I’m a big fan of little links. Internal links are the underrated workhorse of SEO, usability and conversions. They’re easy to make, easy to manage …and often overlooked. But not today.
This post is a guide to a powerhouse internal linking strategy. We’ll review three types of internal links that make a huge difference in results. Each of which you can easily add to your website. But first…
An internal link is a link from one page to another page on the same domain. We’re talking about regular, text links from one page on your website to another. Of course, your website navigation is an example of internal linking, but here we’re talking about links in the content, on the pages.
An external link is a link from another site to your site. They’re important for referral traffic and SEO, but they’re on other websites. You can’t control them. Internal links are easy. You can make them in minutes. Note: external links also refer to links from your site to another site, but we’re talking about other sites linking back to you.
Internal linking is important for three reasons, strengthening three parts of your funnel.
So let’s look at a linking tip for each of the three types. If you’re just interested in the list of ten internal linking best practices, scroll down to the recommendations at the bottom.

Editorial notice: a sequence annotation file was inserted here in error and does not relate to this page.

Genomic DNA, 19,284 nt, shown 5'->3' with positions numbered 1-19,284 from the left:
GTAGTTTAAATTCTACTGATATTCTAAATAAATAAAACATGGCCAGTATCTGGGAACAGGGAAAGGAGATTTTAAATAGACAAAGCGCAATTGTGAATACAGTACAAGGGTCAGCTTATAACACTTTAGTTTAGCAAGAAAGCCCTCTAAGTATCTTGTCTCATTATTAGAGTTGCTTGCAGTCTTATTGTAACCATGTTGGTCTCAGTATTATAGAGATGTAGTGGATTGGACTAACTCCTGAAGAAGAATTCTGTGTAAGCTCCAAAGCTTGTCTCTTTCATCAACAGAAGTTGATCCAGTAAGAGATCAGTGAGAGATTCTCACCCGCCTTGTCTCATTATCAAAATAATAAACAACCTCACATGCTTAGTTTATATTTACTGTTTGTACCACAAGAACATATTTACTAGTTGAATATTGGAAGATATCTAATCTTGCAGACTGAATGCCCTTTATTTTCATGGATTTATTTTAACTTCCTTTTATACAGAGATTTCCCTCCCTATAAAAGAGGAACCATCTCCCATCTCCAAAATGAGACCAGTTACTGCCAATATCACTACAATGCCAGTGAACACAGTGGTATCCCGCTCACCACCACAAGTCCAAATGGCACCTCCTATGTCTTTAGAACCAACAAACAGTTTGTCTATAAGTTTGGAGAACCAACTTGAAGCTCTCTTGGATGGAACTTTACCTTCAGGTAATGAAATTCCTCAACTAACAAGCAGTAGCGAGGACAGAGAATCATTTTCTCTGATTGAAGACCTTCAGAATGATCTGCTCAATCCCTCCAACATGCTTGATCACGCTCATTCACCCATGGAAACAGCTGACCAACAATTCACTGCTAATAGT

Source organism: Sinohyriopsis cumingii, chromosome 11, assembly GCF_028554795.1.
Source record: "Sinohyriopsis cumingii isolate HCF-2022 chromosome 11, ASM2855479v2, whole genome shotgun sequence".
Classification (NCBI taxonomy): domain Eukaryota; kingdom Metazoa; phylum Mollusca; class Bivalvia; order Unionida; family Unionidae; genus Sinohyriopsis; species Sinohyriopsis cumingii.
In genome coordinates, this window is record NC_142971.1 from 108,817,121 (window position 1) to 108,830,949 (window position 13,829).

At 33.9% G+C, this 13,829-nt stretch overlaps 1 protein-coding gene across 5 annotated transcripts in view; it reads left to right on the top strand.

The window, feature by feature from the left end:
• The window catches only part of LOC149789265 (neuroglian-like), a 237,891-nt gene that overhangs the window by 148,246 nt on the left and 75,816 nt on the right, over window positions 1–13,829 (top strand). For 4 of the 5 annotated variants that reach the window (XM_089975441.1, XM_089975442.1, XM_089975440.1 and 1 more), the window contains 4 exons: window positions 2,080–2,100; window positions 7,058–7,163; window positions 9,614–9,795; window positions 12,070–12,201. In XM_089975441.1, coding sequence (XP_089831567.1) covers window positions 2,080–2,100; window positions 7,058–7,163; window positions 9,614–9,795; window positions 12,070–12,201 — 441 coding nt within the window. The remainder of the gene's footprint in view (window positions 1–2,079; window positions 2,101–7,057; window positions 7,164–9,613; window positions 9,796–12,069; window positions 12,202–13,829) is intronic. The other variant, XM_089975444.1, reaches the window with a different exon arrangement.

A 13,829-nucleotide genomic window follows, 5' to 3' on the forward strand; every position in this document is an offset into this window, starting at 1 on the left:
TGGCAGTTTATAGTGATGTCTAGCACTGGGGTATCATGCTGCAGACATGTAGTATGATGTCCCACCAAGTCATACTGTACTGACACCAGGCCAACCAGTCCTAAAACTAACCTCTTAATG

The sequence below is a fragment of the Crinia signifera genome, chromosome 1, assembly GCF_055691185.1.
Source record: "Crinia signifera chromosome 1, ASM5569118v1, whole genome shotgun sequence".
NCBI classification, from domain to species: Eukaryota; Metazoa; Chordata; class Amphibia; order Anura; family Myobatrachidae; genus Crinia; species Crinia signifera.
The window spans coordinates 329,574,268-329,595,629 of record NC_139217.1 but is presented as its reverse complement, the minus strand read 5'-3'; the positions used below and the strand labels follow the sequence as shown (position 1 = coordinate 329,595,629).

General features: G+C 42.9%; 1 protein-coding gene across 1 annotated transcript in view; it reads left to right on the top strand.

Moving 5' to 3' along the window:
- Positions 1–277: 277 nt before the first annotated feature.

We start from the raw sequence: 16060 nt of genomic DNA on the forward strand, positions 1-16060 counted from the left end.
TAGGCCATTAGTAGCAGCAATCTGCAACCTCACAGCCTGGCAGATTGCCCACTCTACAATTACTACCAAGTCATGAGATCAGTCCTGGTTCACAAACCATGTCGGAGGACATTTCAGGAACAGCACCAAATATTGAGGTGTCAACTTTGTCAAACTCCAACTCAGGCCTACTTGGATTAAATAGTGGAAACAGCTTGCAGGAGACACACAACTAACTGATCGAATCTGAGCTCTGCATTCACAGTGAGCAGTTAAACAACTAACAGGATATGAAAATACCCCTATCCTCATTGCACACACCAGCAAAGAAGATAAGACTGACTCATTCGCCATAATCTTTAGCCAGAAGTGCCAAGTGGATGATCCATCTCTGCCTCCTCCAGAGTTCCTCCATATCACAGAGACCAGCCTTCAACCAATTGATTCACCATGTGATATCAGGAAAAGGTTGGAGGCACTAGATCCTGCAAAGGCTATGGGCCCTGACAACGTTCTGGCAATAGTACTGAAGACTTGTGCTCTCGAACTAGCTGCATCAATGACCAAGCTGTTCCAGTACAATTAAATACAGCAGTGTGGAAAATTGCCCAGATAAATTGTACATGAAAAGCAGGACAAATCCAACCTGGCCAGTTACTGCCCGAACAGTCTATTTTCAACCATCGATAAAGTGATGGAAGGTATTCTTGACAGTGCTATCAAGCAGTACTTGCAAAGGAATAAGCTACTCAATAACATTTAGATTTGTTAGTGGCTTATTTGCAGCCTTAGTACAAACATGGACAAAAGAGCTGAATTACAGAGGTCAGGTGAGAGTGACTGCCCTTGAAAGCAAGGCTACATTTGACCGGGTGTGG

First, let’s review: authority flows through the internet through links.
When one page links to another page, it passes some of its credibility to that page, increasing the likelihood that the second page will rank. This credibility is sometimes called “link juice,” but most search optimizers call it “authority.”
Tip: Why Don’t I Rank? The short video here explains how links affect SEO.
Links that come from another websites pass “Domain Authority” increasing the authority (and likelihood of ranking) of all the pages on your website. Internal links don’t do that.
They don’t increase the amount of authority of your overall website, but they do pass authority between pages on your website. They pass “Page Authority” from one page to another. Through links, pages can help each other rank in search engines.
Here’s a quick overview of the difference between internal and external links for SEO.
Here’s how to get the most SEO value from internal links:
Linking from the first type of page to the second is easy, free and fast. And it may make a big difference in ranking and traffic. Here’s how to find both types.